Reviews Round-Up Golden Core Special: More From The CoreReviews Round-Up Golden Core Special: More From The Core


There’s more to life than albums issued by Golden Core Records, I’ll freely admit, although not much. The label boasts an eclectic roster and continues to be responsible for such a wide range of exciting releases that they’re hard to keep pace with.


First up, delivering what they call “a highly original brew of Nordic-influenced melodic black/death metal and the gruffness of German thrash metal,” are CHAOS PATH, who came together in 2016 in Kassel, a city pretty much in the middle of Germany.


Treading a familiar black metal path with corpse paint and pseudonyms doesn’t really inspire originality, but Chaos Path – Ancient Weapon, Richy Backfire, Soul Obliterator, Nocturnal Reaper and The Doom Lord (they’d be easy to find in the local telephone directory – have a secret weapon in that they have up their collective sleeves a number of well-crafted and exceptionally well-delivered songs: the grinding ‘The Awakening (Chaos Path Part I)’ and ‘Among Wolves’ are particularly fine examples of what makes the genre so vibrant. The band’s history is based around two limited edition self-pressed vinyl EPs – March 2018’s ‘The Awakening’ and ‘Downfall’ which followed eighteen months later – and this seventeen-track ‘Rise Of the Apocalypse’ CD brings both records together, and adds three live cuts from last year’s Rock Down The Lockdown II Festival in Kassel, with ‘Dark Times’ in particular revelling in a particularly Venom-esque essence.

Video clip: ‘The Awakening (Chaos Path Part I)’ –


Most of Golden Core Records’ output is based on unearthing lost gems from daze gone by, and into this category fall SACRIFICE. As tasty and rugged as a Toblerone, the Swiss quartet released a 12” single ‘Gates Of Time’ in 1984, and followed it with their sole long-player ‘On The Altar Of Rock’ a year later. Theirs is a very much a traditional Euro-metal sound, and the production is very much of its time, but for fans of this metal period it’s quite a treat. The songs are well presented – the instrumental ‘Hot Street’ for example roadraces along with hints of Riot in its DNA – and the guitar interplay between Serge Kottelat and Kiki Rais in the likes of ‘Can’t Understand You’ and ‘Little Killer Man’ is simply wonderful. Following the release of the album in 1985 the band soldiered on, and, understandably realising that their name could link them with the burgeoning black metal scene, revamped their identity. Now known as Jade, they issued a final album ‘Precious And Wild’ in 1991 before calling it a day. This new version of ‘On The Altar Of Rock’ – available only on vinyl, strangely – features a newly mastered version of the original LP together with the two cuts from the preceding single, and is highly recommended.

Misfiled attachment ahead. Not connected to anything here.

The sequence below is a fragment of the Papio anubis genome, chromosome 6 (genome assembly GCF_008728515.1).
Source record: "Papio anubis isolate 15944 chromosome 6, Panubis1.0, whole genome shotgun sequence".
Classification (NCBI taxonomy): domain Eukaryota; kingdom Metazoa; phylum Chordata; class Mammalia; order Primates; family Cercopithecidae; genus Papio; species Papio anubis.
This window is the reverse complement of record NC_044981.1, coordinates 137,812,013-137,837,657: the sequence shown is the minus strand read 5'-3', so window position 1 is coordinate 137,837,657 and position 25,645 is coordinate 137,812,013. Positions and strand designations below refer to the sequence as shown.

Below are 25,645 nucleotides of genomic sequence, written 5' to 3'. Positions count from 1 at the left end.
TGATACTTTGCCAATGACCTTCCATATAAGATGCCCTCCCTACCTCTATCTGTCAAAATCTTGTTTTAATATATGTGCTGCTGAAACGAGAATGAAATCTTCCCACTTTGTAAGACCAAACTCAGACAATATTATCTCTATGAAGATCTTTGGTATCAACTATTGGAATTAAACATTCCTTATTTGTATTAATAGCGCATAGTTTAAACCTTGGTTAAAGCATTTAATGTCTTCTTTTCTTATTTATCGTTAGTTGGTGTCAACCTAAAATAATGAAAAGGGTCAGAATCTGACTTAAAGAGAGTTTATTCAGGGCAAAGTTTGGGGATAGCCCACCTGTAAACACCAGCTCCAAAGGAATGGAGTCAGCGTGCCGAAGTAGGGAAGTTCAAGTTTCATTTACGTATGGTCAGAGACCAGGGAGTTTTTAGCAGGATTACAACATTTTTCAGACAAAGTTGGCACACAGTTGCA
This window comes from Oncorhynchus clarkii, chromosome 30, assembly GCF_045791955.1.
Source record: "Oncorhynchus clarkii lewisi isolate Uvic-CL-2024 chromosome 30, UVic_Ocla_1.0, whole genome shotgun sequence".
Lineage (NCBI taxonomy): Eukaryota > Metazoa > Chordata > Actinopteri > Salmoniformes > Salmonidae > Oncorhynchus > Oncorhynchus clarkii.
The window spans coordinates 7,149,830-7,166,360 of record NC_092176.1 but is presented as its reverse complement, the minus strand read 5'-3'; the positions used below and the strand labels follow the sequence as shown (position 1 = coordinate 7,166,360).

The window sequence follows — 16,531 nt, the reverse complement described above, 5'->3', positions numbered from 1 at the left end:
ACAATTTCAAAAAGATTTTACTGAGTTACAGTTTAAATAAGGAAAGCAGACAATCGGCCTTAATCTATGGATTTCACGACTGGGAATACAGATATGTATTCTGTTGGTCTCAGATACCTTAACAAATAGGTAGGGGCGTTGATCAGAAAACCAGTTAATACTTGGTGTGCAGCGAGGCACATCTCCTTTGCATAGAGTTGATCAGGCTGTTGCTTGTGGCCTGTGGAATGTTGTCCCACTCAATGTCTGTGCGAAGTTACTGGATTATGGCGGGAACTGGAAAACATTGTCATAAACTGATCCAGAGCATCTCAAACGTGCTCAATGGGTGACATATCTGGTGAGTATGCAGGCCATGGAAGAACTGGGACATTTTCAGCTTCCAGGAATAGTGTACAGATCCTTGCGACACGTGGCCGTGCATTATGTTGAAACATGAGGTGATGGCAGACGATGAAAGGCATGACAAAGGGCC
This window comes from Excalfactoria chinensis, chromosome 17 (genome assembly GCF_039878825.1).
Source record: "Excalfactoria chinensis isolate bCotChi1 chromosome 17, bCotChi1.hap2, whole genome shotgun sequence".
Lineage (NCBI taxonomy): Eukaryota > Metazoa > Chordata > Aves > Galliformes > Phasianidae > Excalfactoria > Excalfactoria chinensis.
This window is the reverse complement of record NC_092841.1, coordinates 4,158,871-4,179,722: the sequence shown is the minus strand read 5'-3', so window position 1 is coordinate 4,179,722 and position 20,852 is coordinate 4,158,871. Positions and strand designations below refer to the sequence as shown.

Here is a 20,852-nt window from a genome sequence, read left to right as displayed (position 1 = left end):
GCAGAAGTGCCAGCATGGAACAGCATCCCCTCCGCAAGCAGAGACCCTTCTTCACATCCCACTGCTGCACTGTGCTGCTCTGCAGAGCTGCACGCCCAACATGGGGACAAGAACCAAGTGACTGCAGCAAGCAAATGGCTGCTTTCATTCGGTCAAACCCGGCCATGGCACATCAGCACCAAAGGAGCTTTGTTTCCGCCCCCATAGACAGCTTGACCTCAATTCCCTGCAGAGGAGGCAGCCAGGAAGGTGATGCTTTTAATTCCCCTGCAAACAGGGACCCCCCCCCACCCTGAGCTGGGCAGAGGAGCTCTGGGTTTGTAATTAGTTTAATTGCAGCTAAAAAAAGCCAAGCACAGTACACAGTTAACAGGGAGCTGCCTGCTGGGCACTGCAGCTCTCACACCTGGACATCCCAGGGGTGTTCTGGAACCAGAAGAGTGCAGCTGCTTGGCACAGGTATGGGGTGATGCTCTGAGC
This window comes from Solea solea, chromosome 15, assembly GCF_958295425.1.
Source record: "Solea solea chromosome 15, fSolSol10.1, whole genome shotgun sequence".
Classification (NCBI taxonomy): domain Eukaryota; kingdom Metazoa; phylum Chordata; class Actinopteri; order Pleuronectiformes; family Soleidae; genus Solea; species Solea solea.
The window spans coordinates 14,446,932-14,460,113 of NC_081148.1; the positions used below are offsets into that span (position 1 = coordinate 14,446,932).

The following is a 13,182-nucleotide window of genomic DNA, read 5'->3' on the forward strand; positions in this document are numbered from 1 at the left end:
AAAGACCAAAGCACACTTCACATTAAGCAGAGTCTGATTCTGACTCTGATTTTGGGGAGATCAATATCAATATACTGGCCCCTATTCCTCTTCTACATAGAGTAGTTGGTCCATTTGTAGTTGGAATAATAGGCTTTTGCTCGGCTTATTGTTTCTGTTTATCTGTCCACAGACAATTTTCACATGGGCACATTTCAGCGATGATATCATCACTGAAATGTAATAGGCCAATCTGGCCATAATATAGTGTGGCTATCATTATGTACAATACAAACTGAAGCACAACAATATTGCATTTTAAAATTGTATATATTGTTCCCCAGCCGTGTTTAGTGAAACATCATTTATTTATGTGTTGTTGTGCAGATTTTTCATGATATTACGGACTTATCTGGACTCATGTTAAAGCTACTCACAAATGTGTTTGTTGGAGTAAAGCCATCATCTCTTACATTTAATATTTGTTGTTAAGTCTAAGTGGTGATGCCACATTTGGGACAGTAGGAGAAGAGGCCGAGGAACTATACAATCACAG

Saving the best till last though we hop from Switzerland to Germany, and from Sacrifice to SACRAFICE, a five-piece band based in Detmold. Picking up on the Canadian thrashers Sacrifice – although there were numerous bands using that name back in the Eighties, as the Swiss gentlemen of On The Altar Of Rock’ fame demonstrate – they changed their spelling in time to release ‘The First Experience With The Unknown’, a four-track EP with NWOBHM roots so deep it could have been recorded in Scunthorpe. The EP, put to tape in July 1984, is highly collectable (the band reckoning that fewer than 1,000 copies saw the light of day) which isn’t surprising: although the production is a bit patchy (vocalist Ace Gee sounds like he was recorded in the pub toilet next door) the playing is exuberant with the galloping ‘The Holy War’ being particularly impressive. Three further live tracks are added to this release, and although these are taken from a ropey audience recording in March 1985 they certainly establish that this was a cracking live band. There’s more though: although the band hit the buffers not long after, in 1994 drummer Martin Hendig and guitarist Martin Liebert – obvious gluttons for punishment – decided to give the music biz another go. Gee returned, and with bassist Axel Fendesack and keyboard player Gregor Zimke they formed a more progressive outfit called TranQuiL. The band recorded ten songs – six of which have been added to this release – and played just three shows before splitting once more. The first couple of songs here (‘The Knight Moves’ and ‘Shadow Dancer’) are pretty standard fare but after this the rest, starting with the astonishing and haunting ‘The Chair’ – eight minutes of disturbing yet captivating melody – are unbelievably good. Golden Core releases always have something of interest to recommend them, but this album in particular is a real gem, a true first among equals.

© John Tucker March 2023